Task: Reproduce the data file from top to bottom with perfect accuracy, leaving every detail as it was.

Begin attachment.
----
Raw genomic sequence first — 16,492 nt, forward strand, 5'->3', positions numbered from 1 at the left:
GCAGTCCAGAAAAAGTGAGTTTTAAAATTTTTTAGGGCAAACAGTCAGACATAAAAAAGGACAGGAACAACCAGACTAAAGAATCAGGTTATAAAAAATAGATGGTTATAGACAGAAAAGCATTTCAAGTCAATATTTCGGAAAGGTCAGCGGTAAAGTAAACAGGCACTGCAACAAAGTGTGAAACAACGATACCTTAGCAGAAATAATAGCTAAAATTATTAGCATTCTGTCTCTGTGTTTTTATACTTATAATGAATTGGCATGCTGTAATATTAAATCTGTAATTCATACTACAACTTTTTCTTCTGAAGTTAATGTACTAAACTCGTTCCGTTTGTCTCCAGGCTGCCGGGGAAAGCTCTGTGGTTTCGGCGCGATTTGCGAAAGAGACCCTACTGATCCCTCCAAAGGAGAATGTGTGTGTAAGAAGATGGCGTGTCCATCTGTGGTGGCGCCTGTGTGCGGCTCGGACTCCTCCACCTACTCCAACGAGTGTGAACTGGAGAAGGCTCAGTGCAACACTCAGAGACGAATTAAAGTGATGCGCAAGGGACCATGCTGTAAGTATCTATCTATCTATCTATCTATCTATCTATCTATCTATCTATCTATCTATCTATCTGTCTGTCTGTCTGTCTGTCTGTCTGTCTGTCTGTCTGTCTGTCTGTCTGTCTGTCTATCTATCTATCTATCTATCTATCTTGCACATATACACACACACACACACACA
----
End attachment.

Raw genomic sequence first — 16,492 nt, forward strand, 5'->3', positions numbered from 1 at the left:
GCAGTCCAGAAAAAGTGAGTTTTAAAATTTTTTAGGGCAAACAGTCAGACATAAAAAAGGACAGGAACAACCAGACTAAAGAATCAGGTTATAAAAAATAGATGGTTATAGACAGAAAAGCATTTCAAGTCAATATTTCGGAAAGGTCAGCGGTAAAGTAAACAGGCACTGCAACAAAGTGTGAAACAACGATACCTTAGCAGAAATAATAGCTAAAATTATTAGCATTCTGTCTCTGTGTTTTTATACTTATAATGAATTGGCATGCTGTAATATTAAATCTGTAATTCATACTACAACTTTTTCTTCTGAAGTTAATGTACTAAACTCGTTCCGTTTGTCTCCAGGCTGCCGGGGAAAGCTCTGTGGTTTCGGCGCGATTTGCGAAAGAGACCCTACTGATCCCTCCAAAGGAGAATGTGTGTGTAAGAAGATGGCGTGTCCATCTGTGGTGGCGCCTGTGTGCGGCTCGGACTCCTCCACCTACTCCAACGAGTGTGAACTGGAGAAGGCTCAGTGCAACACTCAGAGACGAATTAAAGTGATGCGCAAGGGACCATGCTGTAAGTATCTATCTATCTATCTATCTATCTATCTATCTATCTATCTATCTATCTATCTATCTGTCTGTCTGTCTGTCTGTCTGTCTGTCTGTCTGTCTGTCTGTCTGTCTGTCTGTCTATCTATCTATCTATCTATCTATCTTGCACATATACACACACACACACACACA